The lower ends of the strips 47 are fastened around the lower cross head 46 which lower cross head is preferably tubular and clamped thereto by means of the longitudinally extending semi-circular clamping plate 54. A pair of rearwardly directed hooks 55, project from the ends of the cross head 46 to receive the chain-rung portions 56 and which chain-rung portions pass behind the strips 47 to provide an additional safety factor against any failure thereof. By reference to the accompanying FIGURE 3 it will be recognized that the slings 47 extend beneath the adjacent fender 57, together with lower cross head 46 and the portion 43 while the remaining portions 58 of the chain system 53, pass underneath the vehicle C, with the bar-hooks 59 engaging the rear axle housing, or alternatively, the front suspension of the disabled vehicle C in the conventional manner whereby it would be understood that the main physical connection between the invented dolly and the disabled vehicle occurs between the hooks 59 and the hooks 55 between which the chain portions 58 extend, it being understood that (conventionally again) the chains 58 are held fast in the hooks 55, against longitudinal movement, the immediately preceding context being best illustrated in the accompanying FIGURES 3 through 5.
The lower cross head 46 is connected to portion 43 of yoke J by means of the novel sub-assembly best depicted in the accompanying FIGURES 2, 4 and 5, and shown modified immaterially in FIGURE 4. A seating block 60 is positioned centrally of the portion 43, and secured thereto as by means of the bolt 61, to permit rotation, is a box-type gusset plate 62. Against the upwardly projecting face of the said gusset plate is another plate 63 integral with a connecting block or pair of fish plates 64 which in turn are welded to cross head 46.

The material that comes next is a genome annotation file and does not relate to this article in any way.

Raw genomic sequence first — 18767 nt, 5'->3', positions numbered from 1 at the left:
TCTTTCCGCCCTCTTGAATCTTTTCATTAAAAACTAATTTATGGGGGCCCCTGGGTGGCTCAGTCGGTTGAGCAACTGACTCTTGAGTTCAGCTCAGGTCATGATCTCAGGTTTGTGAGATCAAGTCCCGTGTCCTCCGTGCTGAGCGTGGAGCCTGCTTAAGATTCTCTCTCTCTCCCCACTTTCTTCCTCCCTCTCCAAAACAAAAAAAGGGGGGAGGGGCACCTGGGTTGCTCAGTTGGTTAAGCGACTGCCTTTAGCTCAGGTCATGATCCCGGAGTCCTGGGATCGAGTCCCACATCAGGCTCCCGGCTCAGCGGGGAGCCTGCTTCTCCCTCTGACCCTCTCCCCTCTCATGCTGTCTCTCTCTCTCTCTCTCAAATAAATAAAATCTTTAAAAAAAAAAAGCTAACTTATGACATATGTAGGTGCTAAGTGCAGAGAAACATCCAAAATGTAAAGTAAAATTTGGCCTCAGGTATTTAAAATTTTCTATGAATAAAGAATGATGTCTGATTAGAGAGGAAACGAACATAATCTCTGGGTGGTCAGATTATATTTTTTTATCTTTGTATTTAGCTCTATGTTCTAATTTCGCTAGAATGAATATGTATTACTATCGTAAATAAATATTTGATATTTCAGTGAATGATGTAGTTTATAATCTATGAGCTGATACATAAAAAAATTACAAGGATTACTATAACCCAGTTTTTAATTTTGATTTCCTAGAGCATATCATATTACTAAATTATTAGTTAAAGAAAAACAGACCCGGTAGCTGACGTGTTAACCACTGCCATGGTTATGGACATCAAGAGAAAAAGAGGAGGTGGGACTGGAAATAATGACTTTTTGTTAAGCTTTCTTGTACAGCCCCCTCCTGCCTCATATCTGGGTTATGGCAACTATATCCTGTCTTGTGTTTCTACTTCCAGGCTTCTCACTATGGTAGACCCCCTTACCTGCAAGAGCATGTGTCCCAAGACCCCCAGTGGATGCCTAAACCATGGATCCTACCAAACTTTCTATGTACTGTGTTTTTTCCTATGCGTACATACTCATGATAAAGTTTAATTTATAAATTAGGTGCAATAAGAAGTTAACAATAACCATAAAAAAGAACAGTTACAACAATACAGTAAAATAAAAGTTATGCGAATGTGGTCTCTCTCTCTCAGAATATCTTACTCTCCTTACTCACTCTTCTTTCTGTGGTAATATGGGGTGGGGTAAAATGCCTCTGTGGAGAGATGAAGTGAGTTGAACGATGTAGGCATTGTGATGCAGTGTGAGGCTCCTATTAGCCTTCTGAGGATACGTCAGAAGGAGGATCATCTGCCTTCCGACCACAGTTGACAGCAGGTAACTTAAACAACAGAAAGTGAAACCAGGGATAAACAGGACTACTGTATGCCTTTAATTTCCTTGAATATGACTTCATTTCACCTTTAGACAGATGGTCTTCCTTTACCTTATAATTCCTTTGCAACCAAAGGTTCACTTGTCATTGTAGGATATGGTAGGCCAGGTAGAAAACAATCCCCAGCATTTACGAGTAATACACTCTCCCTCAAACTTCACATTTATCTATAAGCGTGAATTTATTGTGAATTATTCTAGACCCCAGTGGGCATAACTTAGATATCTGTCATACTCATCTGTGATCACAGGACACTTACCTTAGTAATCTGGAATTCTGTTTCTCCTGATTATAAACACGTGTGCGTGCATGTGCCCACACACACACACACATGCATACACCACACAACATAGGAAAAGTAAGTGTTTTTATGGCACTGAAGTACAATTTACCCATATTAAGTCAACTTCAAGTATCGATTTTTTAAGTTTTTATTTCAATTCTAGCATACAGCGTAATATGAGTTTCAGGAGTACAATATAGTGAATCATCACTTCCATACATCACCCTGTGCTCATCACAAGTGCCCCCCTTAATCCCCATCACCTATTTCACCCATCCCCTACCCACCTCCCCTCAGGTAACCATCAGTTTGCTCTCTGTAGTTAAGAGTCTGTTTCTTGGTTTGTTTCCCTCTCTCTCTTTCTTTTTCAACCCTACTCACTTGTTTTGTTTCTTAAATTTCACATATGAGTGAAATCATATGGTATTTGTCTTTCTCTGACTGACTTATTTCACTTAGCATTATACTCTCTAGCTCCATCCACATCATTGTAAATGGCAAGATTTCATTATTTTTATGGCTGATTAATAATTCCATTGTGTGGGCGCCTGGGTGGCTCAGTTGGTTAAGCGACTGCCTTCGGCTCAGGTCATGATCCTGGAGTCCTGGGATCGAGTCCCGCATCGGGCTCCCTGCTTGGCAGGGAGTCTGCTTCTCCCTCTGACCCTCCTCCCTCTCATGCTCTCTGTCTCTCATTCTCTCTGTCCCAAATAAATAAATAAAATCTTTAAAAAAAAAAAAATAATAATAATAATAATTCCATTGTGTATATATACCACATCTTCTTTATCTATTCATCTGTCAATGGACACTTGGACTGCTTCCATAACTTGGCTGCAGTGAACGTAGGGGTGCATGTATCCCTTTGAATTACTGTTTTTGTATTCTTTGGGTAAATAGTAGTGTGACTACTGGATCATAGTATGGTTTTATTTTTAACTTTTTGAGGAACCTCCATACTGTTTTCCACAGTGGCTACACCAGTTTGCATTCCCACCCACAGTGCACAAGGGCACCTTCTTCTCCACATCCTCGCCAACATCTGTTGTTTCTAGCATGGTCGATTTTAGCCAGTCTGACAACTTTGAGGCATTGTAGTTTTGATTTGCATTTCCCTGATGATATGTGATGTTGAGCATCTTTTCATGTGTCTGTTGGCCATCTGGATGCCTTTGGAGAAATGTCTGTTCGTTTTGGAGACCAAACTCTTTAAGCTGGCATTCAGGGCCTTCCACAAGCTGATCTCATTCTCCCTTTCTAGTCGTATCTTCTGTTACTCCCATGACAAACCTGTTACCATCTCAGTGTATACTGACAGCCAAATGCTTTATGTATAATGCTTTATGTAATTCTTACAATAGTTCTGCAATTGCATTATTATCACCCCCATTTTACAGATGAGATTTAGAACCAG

In the elevated and out-of-use position of the sling assembly D as illustrated in the accompanying FIGURES 1, 2 and 4, it will be seen that such sling assembly is retained on the framework and held secured in such position by means already designated L and which in fact comprise a pair of hanger-plates having each a recess 65 therein to support the upper cross head 48 between the slings 47. They are conveniently welded against the inner opposing surfaces of the box-sections which constitute the stiles 18.
Proceeding next to describe in detail the novel means for raising and lowering sling assembly D and yoke G, the same comprises, in addition to the already mentioned hook H, a cable generally designated 66 which passes over the primary sheaving means 67 at the apex of stiles 18, such sheaving means being secured in any conventional manner to cross head 49. The cable 66 proceeds downwardly in the form of the falling runs 68 and 69 (FIG- URE 7) passing around a secondary sheaving means 70 projecting from towing vehicle B, the aforesaid runs being angulated through the intermediacy of the tertiary sheaving means 71. After passing around secondary sheaving means 70, cable 66 proceeds in the form of an upper return run 72, to pass around the drum 73 of the cable winch assembly or two speed dolly lifting gear winch assembly now designated collectively as 74, best illustrated in the accompanying FIGURE 8.
Secondary sheaving means 70 consists of a pulley 75 journalled between the pair of upwardly inclining supporting plates 76. Tertiary sheaving means 71 are to be understood as being mounted upon a suitable plate or supporting bars constituting part of chassis portion 13. It consists of the pulley 77 and the pair of upstanding bearing plates 78.
These may if desired, alternatively be fastened to the side bearing plates 7 9 of the winch assembly 74.
The winch assembly 74 comprises the just mentioned side plates 79, supported as for example by means of the angle bar portions 80 in any suitable fashion to the chassis portion 13. The content extending between the plates 79 may be suitably housed over by the shrouding 81.